Ridgefield Road residents upset with approved road extension

1 year 4 months 2 weeks ago Thursday, December 08 2016 Dec 8, 2016 Thursday, December 08, 2016 7:37:00 PM CST December 08, 2016 in News
By: Hli Yang, KOMU 8 Reporter
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COLUMBIA – The Planning and Zoning Commission approved a new subdivision on Ridgemont Drive and a road extension on Ridgefield Road Thursday night. The decision had several neighbors upset. 

Crockett Engineering was approved of a plan to develop housing units on Ridgemont Drive. The developer previously sought approval for a planned unit development on the same piece of land; however, they withdrew the case from the Planning and Zoning Commission’s September 22, 2016 agenda.

Developers are wanting the get rid of the cul-de-sac at the end of Ridgefield Road and extending the road through the new development until it reaches Ridgemont Drive and College Park Drive, which leads to Stadium Boulevard.

Resident Dillon Falk said his neighbors are mainly concerned about safety because the roads in their neighborhoods are narrow and have no sidewalks.

“There are so many children on this street, including my own two-year-old going on three, who’s running around playing,” Falk said. “There are no sidewalks for them to play on, so it’s just bound to happen that people are going to get hit.”

Several residents wrote to the city opposing the proposal.

Jeffrey Gould wrote that his son got hit by a car in the neighborhood before.

“Five years ago my son Lain was run off the road on Ridgemont by a speeding truck while he was coming home from Rock Bridge High School, on his motor scooter. The motorist fled, and he was left bleeding in the street.”

Gould wrote, “Opening the cul­-de-­sac would draw new traffic into the area, increasing the danger.”

Falk said Ridgemont Drive is already used heavily to get to Forum Boulevard and Ridgefield Road is used to get to Fairview Road.

“All of the citizens are terrified of opening the street through to Stadium will just flood this traffic that cuts through to Fairview road already.”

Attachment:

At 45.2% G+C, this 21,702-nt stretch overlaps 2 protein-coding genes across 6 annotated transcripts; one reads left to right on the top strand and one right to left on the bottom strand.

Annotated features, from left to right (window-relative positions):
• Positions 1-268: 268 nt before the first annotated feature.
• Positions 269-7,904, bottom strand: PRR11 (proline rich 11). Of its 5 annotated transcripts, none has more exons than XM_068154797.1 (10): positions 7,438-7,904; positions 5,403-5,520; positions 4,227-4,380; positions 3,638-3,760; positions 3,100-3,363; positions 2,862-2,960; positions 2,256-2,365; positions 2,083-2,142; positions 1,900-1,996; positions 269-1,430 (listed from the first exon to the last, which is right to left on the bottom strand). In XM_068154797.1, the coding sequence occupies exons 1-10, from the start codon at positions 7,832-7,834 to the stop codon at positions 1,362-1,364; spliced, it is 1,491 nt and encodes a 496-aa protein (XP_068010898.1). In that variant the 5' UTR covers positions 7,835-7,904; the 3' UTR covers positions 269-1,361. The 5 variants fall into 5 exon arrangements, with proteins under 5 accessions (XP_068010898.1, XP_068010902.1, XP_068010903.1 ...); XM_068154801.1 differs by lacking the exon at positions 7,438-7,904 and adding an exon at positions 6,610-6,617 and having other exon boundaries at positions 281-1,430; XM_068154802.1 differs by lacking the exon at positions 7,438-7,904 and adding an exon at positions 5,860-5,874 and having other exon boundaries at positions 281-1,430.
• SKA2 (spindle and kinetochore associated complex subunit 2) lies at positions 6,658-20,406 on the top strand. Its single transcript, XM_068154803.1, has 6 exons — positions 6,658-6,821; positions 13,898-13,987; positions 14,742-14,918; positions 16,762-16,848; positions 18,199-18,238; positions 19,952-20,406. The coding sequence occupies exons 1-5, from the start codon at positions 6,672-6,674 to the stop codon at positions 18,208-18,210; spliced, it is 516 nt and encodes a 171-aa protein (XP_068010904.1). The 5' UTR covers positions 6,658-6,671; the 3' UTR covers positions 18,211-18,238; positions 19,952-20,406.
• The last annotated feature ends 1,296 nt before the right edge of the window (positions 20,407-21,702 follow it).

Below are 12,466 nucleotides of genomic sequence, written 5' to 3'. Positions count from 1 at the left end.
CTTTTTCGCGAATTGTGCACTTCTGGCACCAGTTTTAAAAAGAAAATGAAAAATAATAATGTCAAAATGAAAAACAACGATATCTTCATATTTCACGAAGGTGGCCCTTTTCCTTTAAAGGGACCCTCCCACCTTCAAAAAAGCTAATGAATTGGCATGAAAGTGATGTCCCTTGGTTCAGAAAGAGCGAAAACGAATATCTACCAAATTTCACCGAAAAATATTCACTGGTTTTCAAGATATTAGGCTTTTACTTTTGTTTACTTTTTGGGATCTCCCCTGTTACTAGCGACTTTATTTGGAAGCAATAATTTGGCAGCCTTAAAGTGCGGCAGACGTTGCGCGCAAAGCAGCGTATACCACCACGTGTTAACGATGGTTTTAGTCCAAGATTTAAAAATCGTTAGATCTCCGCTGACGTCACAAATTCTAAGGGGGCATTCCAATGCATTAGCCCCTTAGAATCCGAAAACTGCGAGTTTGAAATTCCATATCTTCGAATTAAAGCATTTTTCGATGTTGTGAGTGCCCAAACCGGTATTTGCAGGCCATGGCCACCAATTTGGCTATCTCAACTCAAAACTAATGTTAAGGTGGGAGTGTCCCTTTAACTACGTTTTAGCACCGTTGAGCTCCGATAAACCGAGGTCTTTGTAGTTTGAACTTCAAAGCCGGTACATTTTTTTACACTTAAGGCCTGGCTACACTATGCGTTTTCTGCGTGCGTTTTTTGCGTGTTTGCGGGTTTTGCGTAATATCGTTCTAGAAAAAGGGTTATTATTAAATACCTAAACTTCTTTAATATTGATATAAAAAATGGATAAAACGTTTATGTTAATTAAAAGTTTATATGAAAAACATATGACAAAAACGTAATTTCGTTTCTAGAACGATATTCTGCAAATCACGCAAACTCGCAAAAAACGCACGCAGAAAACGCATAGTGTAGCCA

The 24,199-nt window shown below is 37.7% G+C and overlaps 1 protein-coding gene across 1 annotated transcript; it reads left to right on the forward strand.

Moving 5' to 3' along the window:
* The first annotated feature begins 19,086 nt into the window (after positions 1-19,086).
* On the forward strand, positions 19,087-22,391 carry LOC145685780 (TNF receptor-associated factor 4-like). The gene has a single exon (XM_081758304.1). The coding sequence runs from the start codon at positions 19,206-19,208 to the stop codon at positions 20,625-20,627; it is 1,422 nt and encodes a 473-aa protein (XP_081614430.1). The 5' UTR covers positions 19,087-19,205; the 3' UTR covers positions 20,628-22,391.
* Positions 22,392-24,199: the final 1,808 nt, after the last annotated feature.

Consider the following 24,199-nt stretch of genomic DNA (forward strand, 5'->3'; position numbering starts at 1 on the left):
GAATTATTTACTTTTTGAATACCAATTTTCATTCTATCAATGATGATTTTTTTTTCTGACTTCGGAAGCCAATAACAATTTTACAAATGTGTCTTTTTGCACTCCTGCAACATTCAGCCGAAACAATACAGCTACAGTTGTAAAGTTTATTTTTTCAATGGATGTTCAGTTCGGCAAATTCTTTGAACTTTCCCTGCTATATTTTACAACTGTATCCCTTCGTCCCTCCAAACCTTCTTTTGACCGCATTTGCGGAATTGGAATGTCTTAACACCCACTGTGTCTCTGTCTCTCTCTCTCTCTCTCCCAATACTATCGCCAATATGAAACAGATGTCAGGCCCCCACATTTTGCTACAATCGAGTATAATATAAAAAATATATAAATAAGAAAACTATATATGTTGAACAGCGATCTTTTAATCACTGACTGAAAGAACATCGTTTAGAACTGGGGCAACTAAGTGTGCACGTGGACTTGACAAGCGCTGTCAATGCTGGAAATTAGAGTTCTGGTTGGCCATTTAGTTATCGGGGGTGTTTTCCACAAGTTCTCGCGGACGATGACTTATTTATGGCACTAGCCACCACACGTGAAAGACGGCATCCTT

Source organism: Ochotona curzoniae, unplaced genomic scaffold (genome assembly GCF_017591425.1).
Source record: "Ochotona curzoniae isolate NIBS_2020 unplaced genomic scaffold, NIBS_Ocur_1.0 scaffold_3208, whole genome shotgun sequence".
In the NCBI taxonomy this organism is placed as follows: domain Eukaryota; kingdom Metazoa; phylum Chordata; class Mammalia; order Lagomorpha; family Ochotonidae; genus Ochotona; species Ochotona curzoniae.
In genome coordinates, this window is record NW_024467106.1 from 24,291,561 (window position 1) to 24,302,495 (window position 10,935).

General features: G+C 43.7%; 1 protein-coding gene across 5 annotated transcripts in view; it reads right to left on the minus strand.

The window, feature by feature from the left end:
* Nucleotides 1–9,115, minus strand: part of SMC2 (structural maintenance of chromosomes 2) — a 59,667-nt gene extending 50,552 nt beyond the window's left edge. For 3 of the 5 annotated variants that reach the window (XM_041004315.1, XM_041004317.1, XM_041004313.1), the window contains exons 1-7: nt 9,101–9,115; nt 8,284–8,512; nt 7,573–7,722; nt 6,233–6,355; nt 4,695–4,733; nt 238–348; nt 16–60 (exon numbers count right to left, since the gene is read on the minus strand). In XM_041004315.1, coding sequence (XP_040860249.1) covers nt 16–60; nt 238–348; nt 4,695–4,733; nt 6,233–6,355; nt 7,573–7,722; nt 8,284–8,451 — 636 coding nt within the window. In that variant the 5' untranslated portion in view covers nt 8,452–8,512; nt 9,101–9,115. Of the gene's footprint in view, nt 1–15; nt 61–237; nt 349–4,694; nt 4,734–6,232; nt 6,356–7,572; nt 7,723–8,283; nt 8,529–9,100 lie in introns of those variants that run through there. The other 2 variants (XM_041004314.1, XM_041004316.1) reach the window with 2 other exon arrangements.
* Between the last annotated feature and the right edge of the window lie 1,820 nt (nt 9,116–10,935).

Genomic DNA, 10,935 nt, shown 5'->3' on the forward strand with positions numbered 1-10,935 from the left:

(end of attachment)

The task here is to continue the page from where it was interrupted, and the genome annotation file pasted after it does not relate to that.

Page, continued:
In a report to the Planning and Zoning Commission, city planners Rusty Palmer and Pat Zenner wrote, “This connection is consistent with Section 25-42 (2)(c) of the Subdivision Regulations which suggests that, ‘interconnection of adjacent subdivisions with compatible land uses shall be encouraged.’”

Falk said city officials are making decisions without visiting the places which will be affected.

“My feeling is that the city saying, ‘cut the street through’ is saying they are not visiting their constituents where this is actually going to impact. They really haven’t visited.”

The report Palmer and Zenner put together also states that drivers on Ridgefield Road are consistently traveling 10 to 15 miles per hour over the posted speed limit.

“People who are commuting through here, they don’t live here, don’t know that the speed limit, that’s 25, they just ignore it,” Falk said. “But when this is connected to Stadium, we could see quadruple – ten times the traffic coming through here.”

Although the neighbors oppose the road extension, Falk said the neighbors aren’t discouraging the housing development.

“We are not against development at all,” he said. “We think it’s sort of natural with the growth of the city. If they connect this to Stadium, this would be a disaster.”

Residents Marilyn and John McLeod wrote to the city, “Extending Ridgefield Road so it is easily accessible to Stadium Boulevard has enormous and long term consequences. The road connection will not divide the current traffic. It will draw traffic.”

Palmer and Zenner wrote in their report, “While staff acknowledges the public’s concerns regarding the proposed extension these issues will exist with or without the connection of Ridgefield.”

Falk said the neighbors wanted to work with the city on an alternative option.  

“Before any action is taken, we really need to see every option on the table,” he said.

However, Palmer and Zenner wrote, “…staff is not considering an alternative to the connection being made.”

At the Planning and Zoning Commission meeting, Zenner said the city’s traffic engineers suggest that the developers provide “off-site traffic calming devices.” Those could include speed bumps or gates. 

 

 

 

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